where are premier challenge winner Tangela and Worlds semi-finalist Rotom-Mow
    This was well written, Serapis. You wrote very concise and clear summaries for each Pokemon. Not much else to say about that.

  16. AuraStormLucario says:

    ) : no mention of taunt on virizion. Nonetheless, AMAZING Article, and once again, another great analysis on pokemon of a type in our metagame. well done, I’m sure this will help many people new to and currently in our community

  17. Galvatron says:

    As Livy said Rotom-mow would have been cool to see but great article anyways!

  18. Zilvertrix says:

    Where is Torterra on this list?? I can not wait for the day when Torterra gets a Mega evolution, then it will also have a spot on a list like this.

  19. BhoKaSK says:

    Even the kalos starter, chesnaught deserves some interest. He can wall physical attackers very well. Surprise switch in Sylveon for chesnaught against a sludge ball from M-Venusaur is my best experience to set up my M-Salamence on the other slot ! Really want to watch out for talonflame and landorus-T and carefull play, he can be your best bulk Pokemon !!

  20. albus says:

    I beleive these guys are worth to mention:


  21. MattDorrell says:

    The lack of Serperior in this article is upsetting 🙁

  22. thestarchyninja says:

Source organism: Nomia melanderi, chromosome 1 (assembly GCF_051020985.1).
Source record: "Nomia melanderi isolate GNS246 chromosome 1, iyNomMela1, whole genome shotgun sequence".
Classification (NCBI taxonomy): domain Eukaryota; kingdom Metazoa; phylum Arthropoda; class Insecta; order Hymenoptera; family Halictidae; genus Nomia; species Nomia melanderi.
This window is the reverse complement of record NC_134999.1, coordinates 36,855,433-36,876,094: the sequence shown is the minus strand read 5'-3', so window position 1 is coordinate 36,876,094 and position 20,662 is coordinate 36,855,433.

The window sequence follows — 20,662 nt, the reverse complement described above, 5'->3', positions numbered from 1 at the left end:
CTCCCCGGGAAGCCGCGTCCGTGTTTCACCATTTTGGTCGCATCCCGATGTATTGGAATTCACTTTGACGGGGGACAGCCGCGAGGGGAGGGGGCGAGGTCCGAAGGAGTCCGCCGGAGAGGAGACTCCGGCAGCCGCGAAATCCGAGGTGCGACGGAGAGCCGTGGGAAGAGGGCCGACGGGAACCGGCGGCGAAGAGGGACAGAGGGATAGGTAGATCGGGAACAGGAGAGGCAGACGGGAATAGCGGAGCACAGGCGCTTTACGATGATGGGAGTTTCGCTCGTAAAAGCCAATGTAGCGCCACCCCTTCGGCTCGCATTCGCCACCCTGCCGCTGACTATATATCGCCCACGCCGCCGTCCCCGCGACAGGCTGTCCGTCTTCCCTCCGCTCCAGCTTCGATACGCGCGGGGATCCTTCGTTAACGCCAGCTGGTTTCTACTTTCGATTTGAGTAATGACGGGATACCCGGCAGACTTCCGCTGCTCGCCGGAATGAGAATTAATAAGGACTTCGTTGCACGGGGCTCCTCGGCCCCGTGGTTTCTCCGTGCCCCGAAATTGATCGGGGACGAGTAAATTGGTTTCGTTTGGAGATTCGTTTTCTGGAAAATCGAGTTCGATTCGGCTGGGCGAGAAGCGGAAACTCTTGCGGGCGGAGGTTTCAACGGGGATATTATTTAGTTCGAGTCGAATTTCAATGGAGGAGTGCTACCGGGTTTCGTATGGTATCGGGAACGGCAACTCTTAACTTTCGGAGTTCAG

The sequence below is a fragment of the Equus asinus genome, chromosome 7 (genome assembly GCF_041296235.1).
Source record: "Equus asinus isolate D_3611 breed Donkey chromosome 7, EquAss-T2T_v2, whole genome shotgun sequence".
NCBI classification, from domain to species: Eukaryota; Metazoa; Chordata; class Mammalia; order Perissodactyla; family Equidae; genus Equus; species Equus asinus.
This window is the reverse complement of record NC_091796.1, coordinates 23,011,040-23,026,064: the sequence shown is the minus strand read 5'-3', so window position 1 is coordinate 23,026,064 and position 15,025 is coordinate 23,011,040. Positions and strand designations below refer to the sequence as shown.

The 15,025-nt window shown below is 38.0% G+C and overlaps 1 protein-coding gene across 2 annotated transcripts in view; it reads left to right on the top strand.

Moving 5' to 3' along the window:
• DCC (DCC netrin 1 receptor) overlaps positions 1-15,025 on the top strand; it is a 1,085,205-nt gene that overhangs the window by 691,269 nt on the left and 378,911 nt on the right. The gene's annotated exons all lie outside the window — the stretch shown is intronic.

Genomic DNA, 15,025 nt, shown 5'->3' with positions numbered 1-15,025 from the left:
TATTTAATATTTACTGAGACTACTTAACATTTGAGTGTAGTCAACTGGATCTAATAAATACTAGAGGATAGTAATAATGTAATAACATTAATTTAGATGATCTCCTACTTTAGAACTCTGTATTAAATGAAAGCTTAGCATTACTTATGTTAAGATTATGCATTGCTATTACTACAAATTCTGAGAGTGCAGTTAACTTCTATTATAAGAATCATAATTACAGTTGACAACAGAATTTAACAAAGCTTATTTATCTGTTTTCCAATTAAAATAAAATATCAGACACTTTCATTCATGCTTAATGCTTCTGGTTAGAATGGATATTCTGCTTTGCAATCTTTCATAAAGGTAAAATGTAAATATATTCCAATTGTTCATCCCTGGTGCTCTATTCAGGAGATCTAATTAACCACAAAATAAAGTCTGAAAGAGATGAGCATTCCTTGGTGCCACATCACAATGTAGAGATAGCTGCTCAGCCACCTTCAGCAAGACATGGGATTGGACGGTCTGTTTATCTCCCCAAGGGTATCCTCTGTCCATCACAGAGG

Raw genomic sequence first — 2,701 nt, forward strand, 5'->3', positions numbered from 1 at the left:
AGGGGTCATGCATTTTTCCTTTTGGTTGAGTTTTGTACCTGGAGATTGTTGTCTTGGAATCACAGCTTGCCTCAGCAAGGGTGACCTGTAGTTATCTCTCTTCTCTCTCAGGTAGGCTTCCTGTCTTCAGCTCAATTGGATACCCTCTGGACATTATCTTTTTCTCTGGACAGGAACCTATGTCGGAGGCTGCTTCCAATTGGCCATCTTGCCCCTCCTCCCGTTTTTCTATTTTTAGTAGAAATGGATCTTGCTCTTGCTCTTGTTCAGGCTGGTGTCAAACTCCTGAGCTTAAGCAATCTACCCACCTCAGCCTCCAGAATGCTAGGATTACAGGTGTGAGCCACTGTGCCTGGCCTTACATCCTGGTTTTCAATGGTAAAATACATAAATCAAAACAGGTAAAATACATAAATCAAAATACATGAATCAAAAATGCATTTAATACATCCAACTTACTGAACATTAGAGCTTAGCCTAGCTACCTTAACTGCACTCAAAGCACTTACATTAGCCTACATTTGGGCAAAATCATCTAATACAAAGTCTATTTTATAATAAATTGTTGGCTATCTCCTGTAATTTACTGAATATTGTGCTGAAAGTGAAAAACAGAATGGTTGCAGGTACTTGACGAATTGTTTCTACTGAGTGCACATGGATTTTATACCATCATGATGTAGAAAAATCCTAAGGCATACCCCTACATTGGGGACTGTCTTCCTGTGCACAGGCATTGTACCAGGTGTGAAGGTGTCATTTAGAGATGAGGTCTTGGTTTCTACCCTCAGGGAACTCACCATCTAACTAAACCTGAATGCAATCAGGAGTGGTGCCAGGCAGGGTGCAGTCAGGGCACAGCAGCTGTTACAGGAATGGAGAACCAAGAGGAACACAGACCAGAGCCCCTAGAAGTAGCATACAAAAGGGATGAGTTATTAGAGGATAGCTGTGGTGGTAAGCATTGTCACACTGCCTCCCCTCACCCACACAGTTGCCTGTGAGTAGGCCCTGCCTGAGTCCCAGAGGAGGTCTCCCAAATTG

Amazing article. Just another thing, ferrothorn is one of the slowest fully evolved pokemon in the game, with base 20 speed which meant that it usually goes first in trick room.

  23. Crawdaunt says:

    Fun read, great article! Without just randomly naming grass types like some of the above, Tangela is actually seriously legit. Do you know Tangela’s base stats? I didn’t until I randomly looked it up recently.

    Tangela gets defences of 65/115/40. A Calm Nature with 252 HP / 252 SDef / 4 Def lets Tangela (with Eviolite) hit defensive stats of 172 / 204 / 151. That’s crazy bulky. That survives Choice Banded Talonflame Brave Birds (94%), something its main competition Amoonguss can’t survive at all with 252/252 Relaxed.
    Tangela’s respectable Base 100 Special Attack also let its Giga Drains support the team reasonably well, and offer it recovery. It of course gets Regenerator for additional recovery.
    It has a variety of good moves to consider:
    Giga Drain / Energy Ball / Leaf Storm
    Rage Powder
    Leech Seed / Synthesis / Pain Split
    Sleep Powder
    Tickle / Power Swap
    Amnesia (Amnesia is normally not worth a mention, but on an Eviolite Pokemon that’s effectively x3 boost and buffs Tangela’s SpDef to 303)
    And I’ve left behind cheesier stuff like Worry Seed, Psych Up, and Swagger.